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Same words, new meanings. What’s really changed in the last 65 years?

OALD CoverJudith Willis worked as Publishing Manager for bilingual dictionaries in the ELT dictionaries department at Oxford University Press before retiring in 2008. Here she looks back at how the meaning of some words has changed over the history of the Oxford Advanced Learner’s Dictionary.

The latest edition of the Oxford Advanced Learner’s Dictionary is still fresh and new but this year marks the 65th anniversary of the publication by Oxford University Press of its esteemed forerunner, A.S. Hornby’s Learner’s Dictionary of Current English. So it may be a good time to undertake some lexico-archaeology and look at the changes that have occurred over the 8 editions of the dictionary.

There are several factors influencing these changes. Dictionary users, their knowledge, their learning styles and their expectations are very different now from then ; lexicographic techniques have evolved, with the corpus revolution of the 1980s and 1990s being possibly the most significant development in these 65 years; and, of course, the language has moved on. New words are coined, new meanings attached to old words, and even when the strict meaning remains the same, words are used differently. For instance, Hornby already used the word ‘problem’ to define issue in the first edition, but the examples in the current edition, such as If you have any issues, please call this number, reflect a 21st Century form of expression.

This text is a blog post. The word post has many senses and uses (the current edition lists ten meanings for the noun and nine for the verb) and this sense of ‘a piece of writing that forms part of a blog’ is the latest addition. Just a few more examples of the ‘new meanings for old words’ phenomenon are tag = a symbol or name used by a graffiti artist, hybrid = a car using two different types of power, and the informal use of the adjective random.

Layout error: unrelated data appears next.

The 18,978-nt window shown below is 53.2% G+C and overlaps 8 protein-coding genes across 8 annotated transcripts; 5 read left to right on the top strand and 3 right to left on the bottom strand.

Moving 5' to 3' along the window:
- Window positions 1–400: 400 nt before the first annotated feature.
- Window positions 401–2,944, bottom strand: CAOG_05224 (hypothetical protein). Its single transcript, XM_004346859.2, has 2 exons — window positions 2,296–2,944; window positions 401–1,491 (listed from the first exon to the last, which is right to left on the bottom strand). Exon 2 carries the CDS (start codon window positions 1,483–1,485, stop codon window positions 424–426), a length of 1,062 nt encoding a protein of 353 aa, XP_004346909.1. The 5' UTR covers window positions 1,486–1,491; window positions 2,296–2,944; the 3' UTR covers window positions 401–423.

As well as new senses we see shifts in frequency, with earlier uses becoming more formal (e.g. attitude, whose original first sense of ‘position of the body’ is now labelled formal and demoted to last sense, ousted by the newer sense of ‘confident, sometimes aggressive behaviour’); meanings dropping out of the language (tag as a metal tip on a shoelace); usage becoming more restricted; words crossing the part-of-speech boundary (the noun-generated verbs text as in SMS messages and trend as in be trending on Twitter); literal or concrete meanings becoming figurative or abstract; and changes of register and region, typically, American English terms becoming part of British English and informal words becoming standard.

Let’s look at a single entry – the noun wrap. This is a good example of an old word being used for new things. In the 1stedition, it is described as usually plural and defined solely as an ‘outer garment or covering, e.g. a shawl, scarf, fur, cloak or rug’. By the 3rd edition the word has acquired a ‘trade use’ with the phrases keep sth under wraps and take off the wraps. Hornby obviously sees these as commercial terms, but now the idiom under wraps is widely used in informal language.

The 5th edition redefines the garment sense as ‘a loose scarf or shawl’ and includes paper/plastic wrap. The sense of the end of filming – That’s/It’s a wrap – is in the 6th edition, and the current edition still gives the garment sense first, but now it’s even more specific – ‘a piece of cloth that a woman wears around her shoulders’. Bubble wrap sits alongside gift wrap in the paper/plastic sense, and is followed by the food sense, originally from the US, of tortilla wrap. Do a Google image search and you will see which one everyone’s talking about – or wanting you to buy! Will future editions of the dictionary see the clothing sense lose importance (it is already marked old-fashioned in the Oxford Advanced American Dictionary) and new senses appear, for example the seaweed wrap that has nothing to do with either clothing or food?